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Shahid (Arabic: شَهيد shaheed, plural: شُهَداء shuhada) literally means "witness" usually a a martyr for the Islamic faith. The place of the shahid in paradise is supposedly guaranteed by the Quran:   

Think not of those who are slain in Allah's way as dead. Nay, they live, finding their sustenance in the presence of their Lord; They rejoice in the bounty provided by Allah. And with regard to those left behind, who have not yet joined them (in their bliss), the (martyrs) glory in the fact that on them is no fear, nor have they (cause to) grieve.

—Qur'an, 2:214

Allah has purchased of the believers their persons and their goods; for theirs (in return) is the Garden (of Paradise): they fight in His Cause, and slay and are slain: a promise binding on Him in Truth, through the Torah, the Gospel, and the Quran: and who is more faithful to his Covenant than Allah? Then rejoice in the bargain which ye have concluded: that is the achievement supreme. 

—Qur'an, 9:111

Ayatollah Ruhollah Khomeini of Iran emphasized the importance of martyrdom among Muslims. During the Iran–Iraq War squads of young boys were formed into Republican Guard units and sent on suicide missions. Later, the Iranian National Guard trained the Lebanese Hezbollah, which used suicide bombings against American targets in Lebanon and with less success, against Israeli targets. The practice was then taken up by the Hamas in Israel, and by Al-Qaeda terrorists in Afghanistan and the United States.

A lively controversy exists in Islam over whether or not one may became a Shahid through suicide bombing, and whether a Shahid will get a reward of 70 (or 72) "black eyed"  hura'yn, usually considered to be virgins.

For example, during the Second Intifada there were many such announcements in Palestinian newspapers

"The mother of Wail 'Awad of Dayr Balah, did not plan on holding a second wedding for her eldest son, following his marriage on August 10, 2001 to his fiance in a simple ceremony attended only by the family. But yesterday was Wail's real wedding day, and the angels of the Merciful married him, together with the martyrs, to 'the black-eyed,' as all around rose the cries of joy that his mother dreamed of on the day of his wedding. (Al-Hayat Al-Jadida, October 4, 2001.)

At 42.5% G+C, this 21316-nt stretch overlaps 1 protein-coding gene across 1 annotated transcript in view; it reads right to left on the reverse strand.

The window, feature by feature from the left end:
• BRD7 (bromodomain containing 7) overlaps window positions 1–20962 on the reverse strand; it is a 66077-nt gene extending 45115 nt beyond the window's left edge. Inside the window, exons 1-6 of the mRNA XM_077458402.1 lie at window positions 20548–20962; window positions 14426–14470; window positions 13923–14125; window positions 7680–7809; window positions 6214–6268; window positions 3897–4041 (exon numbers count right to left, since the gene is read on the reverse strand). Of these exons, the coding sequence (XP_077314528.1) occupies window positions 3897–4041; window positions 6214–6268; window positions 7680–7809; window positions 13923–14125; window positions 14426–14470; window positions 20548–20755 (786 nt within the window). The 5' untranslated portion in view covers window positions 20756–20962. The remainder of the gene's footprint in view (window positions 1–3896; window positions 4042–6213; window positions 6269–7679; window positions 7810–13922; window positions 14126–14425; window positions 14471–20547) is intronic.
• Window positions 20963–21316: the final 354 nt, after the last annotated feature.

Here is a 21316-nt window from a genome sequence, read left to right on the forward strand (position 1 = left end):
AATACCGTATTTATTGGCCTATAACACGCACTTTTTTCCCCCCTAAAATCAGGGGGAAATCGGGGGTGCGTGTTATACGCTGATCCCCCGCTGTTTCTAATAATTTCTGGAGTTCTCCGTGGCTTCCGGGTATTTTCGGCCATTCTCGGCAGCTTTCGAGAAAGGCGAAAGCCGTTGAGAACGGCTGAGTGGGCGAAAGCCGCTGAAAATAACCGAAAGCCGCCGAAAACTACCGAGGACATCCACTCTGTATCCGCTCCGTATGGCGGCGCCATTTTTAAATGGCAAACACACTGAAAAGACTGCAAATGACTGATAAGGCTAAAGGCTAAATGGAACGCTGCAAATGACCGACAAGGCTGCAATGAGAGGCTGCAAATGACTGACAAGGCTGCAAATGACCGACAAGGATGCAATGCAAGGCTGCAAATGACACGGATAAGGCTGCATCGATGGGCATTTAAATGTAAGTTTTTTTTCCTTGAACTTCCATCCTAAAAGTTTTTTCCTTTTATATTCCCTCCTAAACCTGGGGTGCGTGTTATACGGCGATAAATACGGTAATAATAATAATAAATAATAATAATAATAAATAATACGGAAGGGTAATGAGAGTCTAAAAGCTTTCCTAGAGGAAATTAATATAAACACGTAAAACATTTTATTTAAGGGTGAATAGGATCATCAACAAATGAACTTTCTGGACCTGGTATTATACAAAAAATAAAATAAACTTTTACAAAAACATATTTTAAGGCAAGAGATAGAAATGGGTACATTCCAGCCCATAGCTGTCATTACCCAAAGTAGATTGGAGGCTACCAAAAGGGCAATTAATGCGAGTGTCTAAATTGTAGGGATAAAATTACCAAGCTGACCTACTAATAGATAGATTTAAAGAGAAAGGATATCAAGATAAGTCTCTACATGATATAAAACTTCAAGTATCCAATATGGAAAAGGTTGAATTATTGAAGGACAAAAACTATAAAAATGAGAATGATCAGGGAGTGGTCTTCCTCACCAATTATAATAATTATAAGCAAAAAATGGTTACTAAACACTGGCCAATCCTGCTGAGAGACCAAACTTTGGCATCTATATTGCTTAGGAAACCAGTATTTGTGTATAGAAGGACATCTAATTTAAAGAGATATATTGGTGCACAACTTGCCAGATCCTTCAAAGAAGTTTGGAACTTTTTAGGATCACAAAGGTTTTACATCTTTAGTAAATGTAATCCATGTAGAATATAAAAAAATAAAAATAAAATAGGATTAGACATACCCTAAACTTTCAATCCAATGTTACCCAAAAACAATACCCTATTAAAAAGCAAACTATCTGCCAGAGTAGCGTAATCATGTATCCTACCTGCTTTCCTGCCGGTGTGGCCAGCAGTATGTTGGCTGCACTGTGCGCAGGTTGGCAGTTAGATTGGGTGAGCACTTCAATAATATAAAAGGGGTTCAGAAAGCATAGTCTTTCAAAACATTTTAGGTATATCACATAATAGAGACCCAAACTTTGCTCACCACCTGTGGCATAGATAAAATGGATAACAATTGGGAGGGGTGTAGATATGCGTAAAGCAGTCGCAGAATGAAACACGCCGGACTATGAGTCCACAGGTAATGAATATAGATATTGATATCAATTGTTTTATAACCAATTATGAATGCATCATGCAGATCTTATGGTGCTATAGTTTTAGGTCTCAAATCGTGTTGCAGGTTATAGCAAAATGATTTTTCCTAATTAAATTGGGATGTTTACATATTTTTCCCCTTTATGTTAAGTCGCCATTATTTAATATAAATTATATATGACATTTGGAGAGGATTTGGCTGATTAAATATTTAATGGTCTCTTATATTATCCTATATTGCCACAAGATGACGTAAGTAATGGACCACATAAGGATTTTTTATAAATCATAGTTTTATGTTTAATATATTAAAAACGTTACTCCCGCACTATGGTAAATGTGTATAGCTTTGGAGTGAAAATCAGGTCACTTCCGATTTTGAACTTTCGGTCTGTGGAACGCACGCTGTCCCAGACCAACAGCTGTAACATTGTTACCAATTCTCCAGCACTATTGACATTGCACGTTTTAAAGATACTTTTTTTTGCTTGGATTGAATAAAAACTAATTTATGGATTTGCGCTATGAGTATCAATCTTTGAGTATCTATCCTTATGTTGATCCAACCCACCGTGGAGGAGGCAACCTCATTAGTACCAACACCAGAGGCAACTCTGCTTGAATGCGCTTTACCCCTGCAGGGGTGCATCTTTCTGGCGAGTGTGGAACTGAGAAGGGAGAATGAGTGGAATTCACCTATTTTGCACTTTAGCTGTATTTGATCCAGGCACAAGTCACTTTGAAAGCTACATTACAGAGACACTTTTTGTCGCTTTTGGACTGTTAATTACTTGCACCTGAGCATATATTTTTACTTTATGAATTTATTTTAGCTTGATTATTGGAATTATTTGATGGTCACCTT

Before suicide bombings, Shuhada often pose for special pictures to be used in their funeral procession, such as the one below of Basil Qawasmi. Often the guns are fake wooden mockups that are kept in photographer's shops.

According to some authorities however, suicide bombing is condemned in Islam.  According to others, all believing Muslims will be rewarded with 72 virgins, while yet others insist that the sex of the "hur'ayn" (black eyed) is indeterminate.  

Synonyms and alternate spellings:  Shaheed.

Further Information: See   Islam

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Encyclopedia of the Middle East

Note - This encyclopedia is a work in progress. It is far from complete and is being constructed and improved all the time. If you would like to contribute articles or expansions of existing articles, please contact news (at) mideastweb.org.  Suggestions and corrections are welcome. The concise version of this dictionary is at our Middle East Glossary.

Spelling - Spelling of words in Middle-Eastern languages is often arbitrary. There may be many variants of the same name or word such as Hezbollah, Hizbolla, Hisbolla or Husayn and Hussein. There are some conventions for converting words from Semitic languages such as Arabic and Hebrew There are numerous variant renderings of the same Arabic or Hebrew words, such as "Hizbollah," "Hisbulla" etc. It is not possible to find exact equivalents for several letters. 

Pronunciation - Arabic and Hebrew vowels are pronounced differently than in English. "o" is very short. The "a" is usually pronounced like the "a" in market, sometimes as the "a" in "Arafat."  The " 'A " is guttural.  " 'H "- the 'het ('Hirbeh, 'Hebron, 'Hisbollah') designates a sound somewhat similar to the ch in "loch" in Scots pronunciation, but made by touching the back of your tongue to the roof of your mouth. The CH should be pronounced like Loch, a more assertive consonant than 'het.

The "Gh" combination, and sometimes the "G," designate a deep guttural sound that Westerners may hear approximately as "r." The "r" sound is always formed with the back of the tongue, and is not like the English "r."

More information: Hebrew, Arabic

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